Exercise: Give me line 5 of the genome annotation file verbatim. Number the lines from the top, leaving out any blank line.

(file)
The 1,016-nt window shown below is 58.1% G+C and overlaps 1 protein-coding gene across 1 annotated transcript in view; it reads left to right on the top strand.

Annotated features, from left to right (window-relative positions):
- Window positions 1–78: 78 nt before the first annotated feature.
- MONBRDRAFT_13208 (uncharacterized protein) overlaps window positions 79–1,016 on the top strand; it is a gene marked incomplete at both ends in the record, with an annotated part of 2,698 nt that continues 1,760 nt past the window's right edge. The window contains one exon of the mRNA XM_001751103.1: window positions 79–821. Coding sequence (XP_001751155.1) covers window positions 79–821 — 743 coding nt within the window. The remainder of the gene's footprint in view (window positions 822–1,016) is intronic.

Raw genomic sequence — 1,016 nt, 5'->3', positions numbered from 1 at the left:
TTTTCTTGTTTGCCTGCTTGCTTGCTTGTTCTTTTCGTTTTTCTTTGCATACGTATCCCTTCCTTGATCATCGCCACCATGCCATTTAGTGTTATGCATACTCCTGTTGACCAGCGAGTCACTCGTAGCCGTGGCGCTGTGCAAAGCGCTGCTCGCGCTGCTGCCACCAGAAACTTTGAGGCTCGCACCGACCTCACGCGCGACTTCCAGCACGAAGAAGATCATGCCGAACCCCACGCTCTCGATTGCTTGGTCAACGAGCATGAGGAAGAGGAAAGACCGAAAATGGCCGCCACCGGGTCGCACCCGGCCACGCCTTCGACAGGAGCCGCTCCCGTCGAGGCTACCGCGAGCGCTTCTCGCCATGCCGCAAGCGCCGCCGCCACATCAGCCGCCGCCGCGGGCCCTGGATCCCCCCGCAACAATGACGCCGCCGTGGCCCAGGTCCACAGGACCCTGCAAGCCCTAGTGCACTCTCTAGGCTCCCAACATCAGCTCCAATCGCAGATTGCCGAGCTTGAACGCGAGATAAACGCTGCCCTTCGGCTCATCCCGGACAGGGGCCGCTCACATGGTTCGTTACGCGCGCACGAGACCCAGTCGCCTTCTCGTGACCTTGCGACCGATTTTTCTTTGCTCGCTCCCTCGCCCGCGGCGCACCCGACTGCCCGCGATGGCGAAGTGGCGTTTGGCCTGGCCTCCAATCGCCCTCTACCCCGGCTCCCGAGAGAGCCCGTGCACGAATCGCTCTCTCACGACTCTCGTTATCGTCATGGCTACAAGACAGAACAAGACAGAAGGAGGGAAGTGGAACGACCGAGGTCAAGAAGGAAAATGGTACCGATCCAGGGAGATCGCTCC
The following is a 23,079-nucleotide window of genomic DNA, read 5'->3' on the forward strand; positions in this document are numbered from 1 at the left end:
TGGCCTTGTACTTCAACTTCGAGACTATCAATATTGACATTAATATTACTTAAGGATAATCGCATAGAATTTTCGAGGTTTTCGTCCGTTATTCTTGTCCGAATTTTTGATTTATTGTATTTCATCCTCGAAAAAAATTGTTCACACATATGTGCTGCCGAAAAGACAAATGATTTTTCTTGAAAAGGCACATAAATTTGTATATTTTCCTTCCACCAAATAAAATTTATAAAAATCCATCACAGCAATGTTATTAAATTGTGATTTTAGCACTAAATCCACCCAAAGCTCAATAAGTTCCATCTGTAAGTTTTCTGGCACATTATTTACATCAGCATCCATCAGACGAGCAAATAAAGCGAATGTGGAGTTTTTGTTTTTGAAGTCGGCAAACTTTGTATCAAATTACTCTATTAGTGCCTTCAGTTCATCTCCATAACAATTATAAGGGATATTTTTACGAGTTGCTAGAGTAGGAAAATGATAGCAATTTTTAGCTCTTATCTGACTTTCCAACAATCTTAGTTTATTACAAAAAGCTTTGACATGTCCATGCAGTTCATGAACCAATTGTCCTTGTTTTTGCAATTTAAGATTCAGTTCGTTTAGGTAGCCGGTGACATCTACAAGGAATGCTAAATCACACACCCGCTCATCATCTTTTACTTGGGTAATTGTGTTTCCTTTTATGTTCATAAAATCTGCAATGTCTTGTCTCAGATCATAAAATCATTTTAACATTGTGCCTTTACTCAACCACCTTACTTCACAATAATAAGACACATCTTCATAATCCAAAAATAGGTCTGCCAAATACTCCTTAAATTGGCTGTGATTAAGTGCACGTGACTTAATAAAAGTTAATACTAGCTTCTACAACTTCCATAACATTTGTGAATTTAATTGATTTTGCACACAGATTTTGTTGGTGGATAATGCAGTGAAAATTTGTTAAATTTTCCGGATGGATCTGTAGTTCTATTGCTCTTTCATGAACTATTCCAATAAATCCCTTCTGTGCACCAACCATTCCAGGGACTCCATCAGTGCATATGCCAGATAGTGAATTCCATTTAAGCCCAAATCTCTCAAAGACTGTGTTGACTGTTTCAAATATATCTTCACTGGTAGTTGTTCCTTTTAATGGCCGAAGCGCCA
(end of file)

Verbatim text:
Raw genomic sequence — 1,016 nt, 5'->3', positions numbered from 1 at the left: